Department for Fight Against Organized Crime: "Bulgarian Authorities Look for Corruption but Cannot Find Any"

There are no corrupt clerks in Bulgaria - or at least ministries don't seem to find any among their employees. This was announced by the chief of the Departmenf for fight against organized crime Ivaylo Spiridonov. According to Spiridonov, inspectors in various institutions have not signalled for corruption. 

Spiridonov claims that these particular institutions and structures (meaning the inspectors assigned to each ministry) have to take their job seriously because they are the ones who are responsible for reporting corruption. "When they start informing us about particular problems, things will get better," the chief said. He also admitted that for the three years he's been holding office no documents were filed into the Department that point to corruption in any of the ministries.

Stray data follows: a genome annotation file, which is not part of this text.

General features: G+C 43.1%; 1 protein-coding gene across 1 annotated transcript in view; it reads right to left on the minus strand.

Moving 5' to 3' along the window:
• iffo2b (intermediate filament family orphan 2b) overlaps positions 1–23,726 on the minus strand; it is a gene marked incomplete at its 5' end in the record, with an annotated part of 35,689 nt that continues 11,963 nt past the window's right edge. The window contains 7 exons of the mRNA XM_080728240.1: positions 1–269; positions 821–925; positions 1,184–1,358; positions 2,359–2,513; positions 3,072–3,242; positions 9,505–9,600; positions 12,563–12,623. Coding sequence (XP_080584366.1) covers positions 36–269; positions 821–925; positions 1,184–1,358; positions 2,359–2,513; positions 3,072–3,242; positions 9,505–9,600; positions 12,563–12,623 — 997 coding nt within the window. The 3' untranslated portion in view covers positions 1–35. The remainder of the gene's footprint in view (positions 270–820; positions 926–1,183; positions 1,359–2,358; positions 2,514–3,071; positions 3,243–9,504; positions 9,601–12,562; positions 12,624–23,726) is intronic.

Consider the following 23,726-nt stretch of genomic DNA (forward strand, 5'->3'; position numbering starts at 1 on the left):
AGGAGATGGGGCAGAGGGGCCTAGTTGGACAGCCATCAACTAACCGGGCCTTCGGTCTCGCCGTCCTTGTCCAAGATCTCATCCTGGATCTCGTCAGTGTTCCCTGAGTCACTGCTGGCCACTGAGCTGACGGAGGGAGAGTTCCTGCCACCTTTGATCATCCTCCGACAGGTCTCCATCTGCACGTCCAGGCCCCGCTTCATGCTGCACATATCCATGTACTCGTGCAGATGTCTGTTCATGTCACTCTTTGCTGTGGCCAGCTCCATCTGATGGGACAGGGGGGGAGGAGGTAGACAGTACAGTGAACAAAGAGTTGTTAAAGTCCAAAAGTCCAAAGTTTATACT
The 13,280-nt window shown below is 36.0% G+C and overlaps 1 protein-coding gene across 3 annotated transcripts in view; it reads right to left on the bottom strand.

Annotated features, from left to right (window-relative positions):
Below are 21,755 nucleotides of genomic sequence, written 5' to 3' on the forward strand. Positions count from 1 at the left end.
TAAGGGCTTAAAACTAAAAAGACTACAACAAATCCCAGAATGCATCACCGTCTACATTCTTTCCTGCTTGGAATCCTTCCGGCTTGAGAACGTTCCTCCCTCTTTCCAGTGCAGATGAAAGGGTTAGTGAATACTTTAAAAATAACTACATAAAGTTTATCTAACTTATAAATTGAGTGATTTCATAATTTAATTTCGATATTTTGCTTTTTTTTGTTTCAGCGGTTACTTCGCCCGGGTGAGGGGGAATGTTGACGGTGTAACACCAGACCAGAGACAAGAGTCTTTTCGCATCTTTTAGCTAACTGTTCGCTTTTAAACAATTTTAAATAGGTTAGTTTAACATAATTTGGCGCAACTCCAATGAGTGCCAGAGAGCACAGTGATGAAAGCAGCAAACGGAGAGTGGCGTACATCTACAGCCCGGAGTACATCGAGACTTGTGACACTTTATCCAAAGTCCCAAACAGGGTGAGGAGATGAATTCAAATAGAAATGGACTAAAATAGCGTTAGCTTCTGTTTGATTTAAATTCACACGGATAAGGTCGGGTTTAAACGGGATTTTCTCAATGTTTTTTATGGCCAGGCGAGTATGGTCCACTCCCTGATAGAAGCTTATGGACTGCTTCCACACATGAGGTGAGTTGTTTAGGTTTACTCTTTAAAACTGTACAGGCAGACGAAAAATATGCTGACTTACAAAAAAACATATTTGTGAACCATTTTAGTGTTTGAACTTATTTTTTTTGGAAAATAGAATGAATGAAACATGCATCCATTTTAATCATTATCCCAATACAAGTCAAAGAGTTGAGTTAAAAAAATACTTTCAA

Last year, the Department arrested a total of 90 people for corruption. However, corruption cases are only 5.5% of the Department's job, according to reports by the institution itself. Apart from these 5.5%, the Department does regular check-ups whenever signals arrive. 

A troublesome fact is that while Spiridonov reports on the lack of signals on corruption, Bulgaria is considered one of the EU-states with the highest rates of corruption. 

During a seven year period ending in 2014, Romania's equivalent body managed to indite 4,700 defendants for corruption charges, with a 90.25% success rate in securing a final court decisions.

Vasil Manev

Vasil Manev is a student in Computer Science and an aspiring columnist, studying in Heidelberg, Germany.

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